The heavy price of liberty

The 486th Bomber Group was only here from April 1944 to August 1945. However in that short time 33 aircraft were lost in raids over Europe and another 23 in training and other accidents. Recent research indicates that some 207 airmen died – the terrible human cost of the bomber offensive.

Station 174 at war

Preparing for action

Training flights continued into May- on May 1st 14 Liberators flew off to Orford Ness to practise their bombing skills. However, bad weather over the Continent delayed the start of combat missions.  On May 7th the weather cleared and 19 aircraft went on their first mission over Occupied Europe, returning with all planes intact apart from minor flak damage. Over the next 10 months, until April 21st 1945, the 486th Bomb Group flew 188 missions into Occupied Europe, targeting gun batteries, oil storage facilities, train marshalling yards, factories and chemical works as well as V-1 launch sites and a V-2 production plant.

Hardships at high altitude

Many of the airmen at Station 174 were very young, averaging about 22 years. Despite all the training nothing could have prepared them for the stresses, hardships and dangers that they now faced. The environment of the B-24 Liberators, and the B-17 Fortresses they flew from July 1944, was freezing, vibrating, uncomfortable and also unpressurised so crew members sat in their positions encumbered by thick layers of clothing, body armour and an oxygen mask. Heated flying suits improved comfort but made movement even more difficult if it came to baling out of a stricken plane. Some positions in the planes were also extremely isolated, the rear gunner’s for example, and the intercom contact with other crew might well be cut by flak damage.

Dangers in combat

'American Beauty' in flakOn top of all this there were now the dangers inherent in air war. In May 1944 the 8th Air Force was experiencing heavy losses and there was no more than a 36% chance of a man completing a full tour of duty of 25 missions. The dangers began on take off, when planes set off down the runway with a full load of bombs and fuel. Some failed to gain height and crashed on take off. Once in the air large numbers of planes from different local bases were climbing to take up and then maintain close formations; these gave mutual protection but brought a real risk of mid-air collision.

Over enemy territory the main threat came from enemy fighters and the explosions of anti aircraft ‘flak’ shells which propelled thousands of steel fragments scything into men and machines. Some aircraft went down in flames and all on board perished; in others the crew took their chances and bailed out. A damaged plane would lose the protection of the formation but the pilot might still try to head for home, with the plane limping back eventually to ditch in the Channel or crash land when it finally crossed the English coast. These young men could rely on ties of comradeship and close team work but they all knew that in the end whether they lived or died was largely decided by Lady Luck.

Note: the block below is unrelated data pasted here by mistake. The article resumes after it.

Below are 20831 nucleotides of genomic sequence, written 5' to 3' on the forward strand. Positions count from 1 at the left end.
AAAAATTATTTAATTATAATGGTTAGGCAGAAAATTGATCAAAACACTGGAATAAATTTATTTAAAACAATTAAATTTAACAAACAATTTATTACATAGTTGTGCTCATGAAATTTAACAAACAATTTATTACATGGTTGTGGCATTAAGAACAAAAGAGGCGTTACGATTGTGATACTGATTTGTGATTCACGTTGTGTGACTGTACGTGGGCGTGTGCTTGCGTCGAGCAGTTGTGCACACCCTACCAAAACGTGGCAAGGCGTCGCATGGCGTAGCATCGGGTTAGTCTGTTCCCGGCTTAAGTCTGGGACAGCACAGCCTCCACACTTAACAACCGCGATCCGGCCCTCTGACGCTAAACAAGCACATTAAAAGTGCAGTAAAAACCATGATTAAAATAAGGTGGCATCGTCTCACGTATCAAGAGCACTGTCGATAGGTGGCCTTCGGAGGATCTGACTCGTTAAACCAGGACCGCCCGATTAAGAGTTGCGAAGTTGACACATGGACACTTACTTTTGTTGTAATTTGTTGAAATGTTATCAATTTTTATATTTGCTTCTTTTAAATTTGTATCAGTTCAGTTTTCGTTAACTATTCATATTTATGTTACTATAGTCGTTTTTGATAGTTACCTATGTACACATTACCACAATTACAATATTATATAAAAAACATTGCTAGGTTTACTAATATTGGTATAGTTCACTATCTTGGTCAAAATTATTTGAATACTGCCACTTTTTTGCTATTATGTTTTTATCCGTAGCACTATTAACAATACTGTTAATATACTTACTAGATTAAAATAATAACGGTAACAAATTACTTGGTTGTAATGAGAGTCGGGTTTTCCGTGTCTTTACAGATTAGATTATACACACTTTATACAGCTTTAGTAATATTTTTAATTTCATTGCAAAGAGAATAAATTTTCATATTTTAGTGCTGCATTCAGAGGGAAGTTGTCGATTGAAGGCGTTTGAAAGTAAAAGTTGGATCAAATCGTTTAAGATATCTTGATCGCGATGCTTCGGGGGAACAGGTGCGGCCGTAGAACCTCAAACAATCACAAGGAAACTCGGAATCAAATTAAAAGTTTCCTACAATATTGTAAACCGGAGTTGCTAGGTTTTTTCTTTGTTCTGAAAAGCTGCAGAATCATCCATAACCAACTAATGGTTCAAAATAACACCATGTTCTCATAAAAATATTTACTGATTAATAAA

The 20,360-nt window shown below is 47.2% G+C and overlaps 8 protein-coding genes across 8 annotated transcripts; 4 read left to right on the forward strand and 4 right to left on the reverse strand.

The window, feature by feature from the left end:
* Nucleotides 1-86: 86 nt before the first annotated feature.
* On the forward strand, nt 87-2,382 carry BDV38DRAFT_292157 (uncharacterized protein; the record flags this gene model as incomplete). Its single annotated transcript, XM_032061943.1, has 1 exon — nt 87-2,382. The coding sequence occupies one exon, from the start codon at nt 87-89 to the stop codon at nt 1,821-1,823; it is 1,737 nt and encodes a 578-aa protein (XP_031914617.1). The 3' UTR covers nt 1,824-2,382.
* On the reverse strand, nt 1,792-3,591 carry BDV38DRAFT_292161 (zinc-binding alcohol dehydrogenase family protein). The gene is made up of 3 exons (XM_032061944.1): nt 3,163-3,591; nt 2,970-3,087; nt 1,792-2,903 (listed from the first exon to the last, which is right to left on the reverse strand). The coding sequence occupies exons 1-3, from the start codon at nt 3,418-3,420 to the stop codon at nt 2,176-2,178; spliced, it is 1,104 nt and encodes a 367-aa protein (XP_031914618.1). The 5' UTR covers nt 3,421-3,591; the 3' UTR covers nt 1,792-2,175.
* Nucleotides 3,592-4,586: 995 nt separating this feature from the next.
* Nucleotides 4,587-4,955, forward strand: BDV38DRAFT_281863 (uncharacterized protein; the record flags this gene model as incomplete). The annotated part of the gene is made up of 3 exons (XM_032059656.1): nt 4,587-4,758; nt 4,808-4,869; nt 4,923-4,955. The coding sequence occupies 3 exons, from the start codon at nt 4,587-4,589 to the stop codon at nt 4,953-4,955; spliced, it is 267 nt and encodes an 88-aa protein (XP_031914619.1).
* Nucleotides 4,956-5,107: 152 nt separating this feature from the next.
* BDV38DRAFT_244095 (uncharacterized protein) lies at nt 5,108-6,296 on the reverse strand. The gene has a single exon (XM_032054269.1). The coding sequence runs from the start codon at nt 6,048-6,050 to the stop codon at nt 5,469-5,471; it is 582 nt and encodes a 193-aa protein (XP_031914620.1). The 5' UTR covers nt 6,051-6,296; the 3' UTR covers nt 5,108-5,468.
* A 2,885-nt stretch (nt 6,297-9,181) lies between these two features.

Action with the 486th

May 8th 1944. The first casualty. 36 Liberators were returning from a raid in occupied France. In one the Bombardier, Lt L.A.Schuengel, was down in the bomb bay trying to replace the safety pins in bombs prior to landing. He was not wearing a parachute; at 4000’ he fell though the open bomb bay doors. A fellow Bombardier later wrote ‘From that day on I’m sure I wasn’t the only Bombardier with a queasy feeling when I had to work in the bomb bay replacing pins or to walk along those narrow catwalks.’

May 20 1944. Heavily laden Liberators rumbled down the runway in heavy fog. Suddenly heavy explosions were felt by the crews still awaiting takeoff and a red glow was seen beyond the end of the runway. In the poor visibility two aircraft No 726 (pilot Norman Sturgeon) and 691 (Fred Hendricks) had clipped trees on take off and crashed. 10 men died, 11 survived. The rest of the force took off successfully but returned without dropping any bombs due to heavy cloud over the targets.

B-17 going downMay 28 1944. Attack on an oil plant at Lutzendorf deep in Eastern Germany. B-24 No 764 was hit by flak. ‘Our plane lost the first engine…then the second, then another. As we lost engines we could not hold altitude.We believed that a crash landing would not result in the survival of many of our crew. We decided that to bail out two by two over a wide area would improve the chances for all of us.’ So it proved. Five of the crew were captured and ended the War in POW camps but the remaining five fell into the hands of the Belgian Resistance and were hidden until the Liberation forces overran their hiding places in 1945.

September 5 1944. B-17s were on a mission over Brest. The crew of No 875 were having problems closing their bomb doors and for some reason the pilot A Eachen did not follow the rest of the formation in a crucial turn, resulting in a collision with No 949 (pilot T Crawford). 875 flew apart on impact with part of the left wing, one engine and the tail section breaking off. The collision cut off the tail section of No 949 and the fragments of both aircraft spun down to the ground. Officially both crews were listed ‘ Missing in Action’ and their names are  recorded on the Wall of the Missing in the American Military Cemetery at Madingley.